• These brush tools are designed to tweak proportions/big shapes of models, which is something you most likely want to do after sculpting more detail to have an idea of how your model looks like. Multires solves that problem.
  • These brushes can’t be used directly on high poly meshes. These tools needs to have disabled some sculpt mode optimizations in order to work, so they are much slower than regular brushes. In fact, if you try to use the IK pose brush directly on a high poly mesh, most likely you are going to run out of memory. If you don’t, it is going to create terrible artifacts between each segment. In order for these brushes to work as intended on high poly meshes, you need to use Multires to switch to a lower level, use the brush, and then switch to a higher level again to get the intended result.

Multires implementation reference

SculptGL contains a valid and functional Multires sculpting implementation. You can try it by sculpting different details at different levels and switching between them, as well as creating and deleting subdivision levels:

This implementation of Multires provides:

  • Detail propagation that works across all levels. You can choose the desired level you want to sculpt on and that deformation is propagated correctly to all subdivision levels. There are not visible artifacts of any kind.
  • You can both create and delete levels in both directions (higher levels and lower levels) with subdivide/delete higher and reverse/delete lower.

These features are the minimum and required a Multires implementation in Blender should provide, as they are pretty much the definition of a Multires sculpting system. Any other Multires related feature or optimization (being part of the modifier stack, baking, shape keys, layers, exporting, reprojection, tool compatibility, Quadriflow...) should always come later. There should not be a design decisions that prioritize any other Multires feature or optimization without having those minimums perfectly working, bug free and functional.


Given the fact that, as described here, Multires was never a functional feature for its intended purpose and:

  • The code is extremely hard to read and maintain. I still can’t understand what it is doing in some places or what was the reasoning to make it work that way in the first place.
  • New features are planned that require Multires support (masking tools, vertex colors, visibility operators). Adding Multires support for those features should not be a project bigger than the feature itself. This was the case with most of the 2.81 tools, and probably with the future planned features (Sculpt vertex colors or visibility management, for example)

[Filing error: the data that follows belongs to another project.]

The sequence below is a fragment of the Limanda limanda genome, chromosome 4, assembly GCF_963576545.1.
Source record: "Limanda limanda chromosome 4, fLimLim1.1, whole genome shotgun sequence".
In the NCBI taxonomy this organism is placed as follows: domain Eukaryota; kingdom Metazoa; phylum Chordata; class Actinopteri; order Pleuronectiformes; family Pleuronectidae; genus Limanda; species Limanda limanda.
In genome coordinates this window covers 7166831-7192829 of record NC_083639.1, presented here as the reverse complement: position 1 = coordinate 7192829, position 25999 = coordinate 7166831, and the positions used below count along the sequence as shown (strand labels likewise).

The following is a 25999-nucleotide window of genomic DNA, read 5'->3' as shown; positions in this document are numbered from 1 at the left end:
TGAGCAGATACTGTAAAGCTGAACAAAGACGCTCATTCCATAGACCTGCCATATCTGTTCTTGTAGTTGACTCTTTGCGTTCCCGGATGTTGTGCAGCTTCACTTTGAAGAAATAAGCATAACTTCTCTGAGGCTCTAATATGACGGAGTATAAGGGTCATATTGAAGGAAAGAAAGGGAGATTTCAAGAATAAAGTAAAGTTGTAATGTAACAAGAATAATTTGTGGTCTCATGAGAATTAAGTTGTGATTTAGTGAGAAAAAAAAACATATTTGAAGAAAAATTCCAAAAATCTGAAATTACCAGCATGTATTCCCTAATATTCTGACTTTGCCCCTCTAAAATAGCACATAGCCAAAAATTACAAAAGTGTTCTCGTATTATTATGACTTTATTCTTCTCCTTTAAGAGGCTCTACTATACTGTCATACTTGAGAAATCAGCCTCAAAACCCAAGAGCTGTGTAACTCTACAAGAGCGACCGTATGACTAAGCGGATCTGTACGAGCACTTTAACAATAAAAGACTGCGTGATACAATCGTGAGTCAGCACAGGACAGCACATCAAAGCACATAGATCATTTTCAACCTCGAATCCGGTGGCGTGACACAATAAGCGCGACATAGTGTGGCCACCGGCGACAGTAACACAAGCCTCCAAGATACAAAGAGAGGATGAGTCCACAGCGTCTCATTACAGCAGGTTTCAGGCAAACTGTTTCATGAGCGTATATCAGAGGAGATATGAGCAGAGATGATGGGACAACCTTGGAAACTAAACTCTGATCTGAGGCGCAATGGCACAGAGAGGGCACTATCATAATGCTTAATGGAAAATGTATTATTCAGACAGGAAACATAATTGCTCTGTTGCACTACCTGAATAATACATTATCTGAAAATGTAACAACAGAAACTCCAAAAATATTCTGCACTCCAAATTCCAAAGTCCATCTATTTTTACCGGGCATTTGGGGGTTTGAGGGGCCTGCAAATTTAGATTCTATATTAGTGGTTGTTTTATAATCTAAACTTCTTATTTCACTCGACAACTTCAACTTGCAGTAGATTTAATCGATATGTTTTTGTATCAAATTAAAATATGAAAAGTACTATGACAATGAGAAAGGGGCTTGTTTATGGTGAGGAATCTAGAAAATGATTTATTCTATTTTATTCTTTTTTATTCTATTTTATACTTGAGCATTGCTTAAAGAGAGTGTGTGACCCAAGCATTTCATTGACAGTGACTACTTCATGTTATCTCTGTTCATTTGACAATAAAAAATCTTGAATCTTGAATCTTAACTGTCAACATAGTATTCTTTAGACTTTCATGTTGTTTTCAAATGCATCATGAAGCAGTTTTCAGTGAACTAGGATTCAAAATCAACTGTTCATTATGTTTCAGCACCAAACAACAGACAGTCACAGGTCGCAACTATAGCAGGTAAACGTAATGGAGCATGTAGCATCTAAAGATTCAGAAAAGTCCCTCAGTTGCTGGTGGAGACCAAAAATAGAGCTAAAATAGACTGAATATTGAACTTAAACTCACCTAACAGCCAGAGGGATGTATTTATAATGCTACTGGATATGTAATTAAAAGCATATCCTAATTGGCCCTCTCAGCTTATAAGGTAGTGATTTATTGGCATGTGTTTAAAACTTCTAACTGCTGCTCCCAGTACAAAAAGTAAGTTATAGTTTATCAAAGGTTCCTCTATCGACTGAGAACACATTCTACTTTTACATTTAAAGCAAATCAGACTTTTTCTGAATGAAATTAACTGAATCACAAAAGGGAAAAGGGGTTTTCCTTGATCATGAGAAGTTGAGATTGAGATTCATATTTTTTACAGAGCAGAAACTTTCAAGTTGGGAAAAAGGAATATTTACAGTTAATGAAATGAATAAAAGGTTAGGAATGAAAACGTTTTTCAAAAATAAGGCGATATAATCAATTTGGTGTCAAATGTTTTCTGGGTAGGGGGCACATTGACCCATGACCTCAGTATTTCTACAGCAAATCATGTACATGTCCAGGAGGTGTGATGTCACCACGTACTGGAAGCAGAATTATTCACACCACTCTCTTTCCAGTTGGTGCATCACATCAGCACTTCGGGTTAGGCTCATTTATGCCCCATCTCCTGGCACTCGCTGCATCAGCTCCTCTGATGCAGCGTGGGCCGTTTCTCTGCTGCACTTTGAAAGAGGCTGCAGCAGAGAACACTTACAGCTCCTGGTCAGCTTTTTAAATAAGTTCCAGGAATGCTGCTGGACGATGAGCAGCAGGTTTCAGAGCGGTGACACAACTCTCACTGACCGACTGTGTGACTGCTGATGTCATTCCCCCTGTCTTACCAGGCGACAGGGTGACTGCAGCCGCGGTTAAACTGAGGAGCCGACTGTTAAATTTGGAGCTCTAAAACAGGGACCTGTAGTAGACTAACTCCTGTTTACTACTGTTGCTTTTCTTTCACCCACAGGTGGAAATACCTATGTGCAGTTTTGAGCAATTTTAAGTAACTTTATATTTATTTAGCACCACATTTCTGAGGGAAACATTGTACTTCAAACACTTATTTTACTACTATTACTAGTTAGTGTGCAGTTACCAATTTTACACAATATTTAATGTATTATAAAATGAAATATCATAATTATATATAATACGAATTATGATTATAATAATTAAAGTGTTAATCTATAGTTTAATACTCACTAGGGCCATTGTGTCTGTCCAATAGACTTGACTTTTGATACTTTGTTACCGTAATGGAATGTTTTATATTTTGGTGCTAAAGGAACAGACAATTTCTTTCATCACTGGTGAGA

• We already have and sculpt tools abstraction layer in place. Making changes on the underlying data structures of sculpt mode should be easier than before
  • The original Multires comes from before 2.5. The basics of how it should works were never correct and a lot of features and modifications were added during the years. We are now trying to build state of the art sculpting features on top of a broken foundation that has more than 10 years.

Some options are:

  • Replace Multires modifier with a simple implementation based on the SculptGL code (something we know it works) and start again from there. We can keep the current Multires modifier for compatibility, but we need to evaluate if supporting the features and fixes described in this task on the current code (and make it work exactly as the SculptGL Multires) is going to take more time than implementing something based on the SculptGL code from scratch. We also need to look that the new features that are planned and evaluate how hard they are going to be to add to the current Multires code (colors, per face data...) knowing that the SculptGL implementation already supports them.
  • Try to add this functionality to the current Multires modifier. In that case, the priority should always be supporting the functionality described in this task first, and the bring all the rest of the features back. In that case, it would be needed better documentation and code organization to be able to integrate new features into it easily.

Event Timeline

There are a very large number of changes, so older changes are hidden. Show Older Changes